By this time, all the patients had bilateral IVs. As the orange tags and yellow tags would become red tags, it became very apparent that those early IVs, put in while patients still had decent veins, were lifesaving. As the patients decompensated, we had adequate access to rapidly transfuse and stabilize patients. If we didn’t have that early IV access, we would have spent valuable time trying to cannulate flat veins.
Throughout the night, I would look up from what I was doing and scan the room to see if anyone was crumping. I noticed a choke point forming for CT. We were now left with stable yellow tags. These patients needed CAT Scans. Typically, the CT Tech picks up the patient, transfers them onto the scanner, and then they bring the patient back. These yellow tag patients were shot in the torso, but for some reason were stable even after 2 or 3 hours. I told the CT Tech, go over to the CAT scan machine, and sit behind the controls. “I don’t want you to move. You’re just going to press buttons for the rest of the night.” Then I took every nurse that was free—at that point we had a lot of extra staff—and told them that all the people who needed CAT scans needed to be lined up in the ambulance hallway outside of CAT scan. We placed monitors on them, and nurses watched them. Then the nurses assisted getting each patient on and off the CT, and then back over to Stations 2 and 4. I called it the CT Conga Line.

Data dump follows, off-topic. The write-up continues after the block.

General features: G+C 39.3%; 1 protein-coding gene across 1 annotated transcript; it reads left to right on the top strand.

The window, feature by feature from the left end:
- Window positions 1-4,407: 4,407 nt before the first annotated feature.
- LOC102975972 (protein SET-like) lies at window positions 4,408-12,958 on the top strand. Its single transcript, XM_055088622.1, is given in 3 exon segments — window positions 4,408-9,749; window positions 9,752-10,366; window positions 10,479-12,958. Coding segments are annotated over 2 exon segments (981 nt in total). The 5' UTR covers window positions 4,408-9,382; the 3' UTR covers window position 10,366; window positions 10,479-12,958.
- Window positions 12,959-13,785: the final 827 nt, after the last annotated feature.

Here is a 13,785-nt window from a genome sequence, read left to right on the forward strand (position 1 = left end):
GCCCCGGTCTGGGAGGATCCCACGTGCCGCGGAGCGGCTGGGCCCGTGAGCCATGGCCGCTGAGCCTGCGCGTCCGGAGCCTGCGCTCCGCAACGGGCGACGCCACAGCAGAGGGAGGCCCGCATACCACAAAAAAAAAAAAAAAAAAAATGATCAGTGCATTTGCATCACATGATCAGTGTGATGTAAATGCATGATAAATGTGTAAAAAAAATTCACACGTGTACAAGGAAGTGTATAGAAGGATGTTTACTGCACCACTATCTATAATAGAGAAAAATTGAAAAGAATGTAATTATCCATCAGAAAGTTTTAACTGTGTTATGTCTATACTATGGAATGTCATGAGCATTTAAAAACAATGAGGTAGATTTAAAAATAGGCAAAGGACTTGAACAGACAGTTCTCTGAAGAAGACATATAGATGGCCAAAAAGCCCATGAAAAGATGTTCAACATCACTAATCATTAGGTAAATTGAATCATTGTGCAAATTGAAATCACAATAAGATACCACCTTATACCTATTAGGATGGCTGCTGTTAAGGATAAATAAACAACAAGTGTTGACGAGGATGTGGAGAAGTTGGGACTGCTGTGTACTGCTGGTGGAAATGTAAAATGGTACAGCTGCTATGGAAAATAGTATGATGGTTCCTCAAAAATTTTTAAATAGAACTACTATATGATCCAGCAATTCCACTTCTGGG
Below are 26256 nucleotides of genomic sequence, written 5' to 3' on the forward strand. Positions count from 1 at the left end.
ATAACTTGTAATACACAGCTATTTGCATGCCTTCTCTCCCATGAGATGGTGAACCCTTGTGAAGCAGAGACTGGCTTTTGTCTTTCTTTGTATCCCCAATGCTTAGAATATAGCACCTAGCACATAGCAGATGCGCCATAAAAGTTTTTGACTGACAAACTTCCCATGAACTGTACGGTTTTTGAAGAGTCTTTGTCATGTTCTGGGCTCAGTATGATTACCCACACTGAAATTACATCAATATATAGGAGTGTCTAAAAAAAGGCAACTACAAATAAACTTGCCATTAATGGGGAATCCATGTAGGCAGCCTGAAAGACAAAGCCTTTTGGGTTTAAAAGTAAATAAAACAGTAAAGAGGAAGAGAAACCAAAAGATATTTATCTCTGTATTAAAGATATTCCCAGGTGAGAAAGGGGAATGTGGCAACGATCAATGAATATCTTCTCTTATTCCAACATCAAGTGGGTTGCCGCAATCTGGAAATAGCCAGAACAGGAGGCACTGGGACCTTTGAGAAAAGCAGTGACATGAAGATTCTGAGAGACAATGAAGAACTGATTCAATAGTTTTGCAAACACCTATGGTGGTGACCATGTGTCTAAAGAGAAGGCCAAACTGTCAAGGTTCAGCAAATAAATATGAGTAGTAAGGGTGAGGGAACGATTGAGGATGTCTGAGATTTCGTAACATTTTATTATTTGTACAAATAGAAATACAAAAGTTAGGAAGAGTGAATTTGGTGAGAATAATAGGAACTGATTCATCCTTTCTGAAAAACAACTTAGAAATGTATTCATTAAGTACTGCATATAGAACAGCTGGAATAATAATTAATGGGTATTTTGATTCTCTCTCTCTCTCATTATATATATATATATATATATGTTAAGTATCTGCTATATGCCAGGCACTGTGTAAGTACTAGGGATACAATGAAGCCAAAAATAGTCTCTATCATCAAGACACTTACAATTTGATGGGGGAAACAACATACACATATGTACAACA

I identified another choke point with the green tag patients. Many were shot in the extremities. They had potential fractures or open fractures and needed X-rays. The standard way of doing things is taking the patient for an X-Ray, then sending it off to the radiologist so they can read it in their reading room. That was just going to take too long. So I told our CEO, Todd Sklamberg, “I need a radiologist here in the ER. I’m going to attach him to an X-Ray tech because our machines have little screens on them.” They X-Rayed patients, the radiologist read off the screen, and we would decide on disposition right there.
In the end, we officially had 215 penetrating gunshot wounds, but the actual number is much higher. As I would circle the ER “looking for blood,” I would hear the green tags say, “You know what? I’m not that bad—I’ll be fine.” Over time, they would walk out without getting registered. Our true number was well over 250.The surgery team performed an unprecedented feat that night. The numbers speak for themselves. In six hours, they did 28 damage control surgeries and 67 surgeries in the first 24 hours. We had dispositioned almost all 215 patients by about 5 o’clock in the morning, just a little more than seven hours after the ordeal began. That’s about 30 GSWs per hour. I couldn’t believe that we saved that many people in that short amount of time. It’s a testament to how amazingly well the hospital team worked together that night. We did everything we could.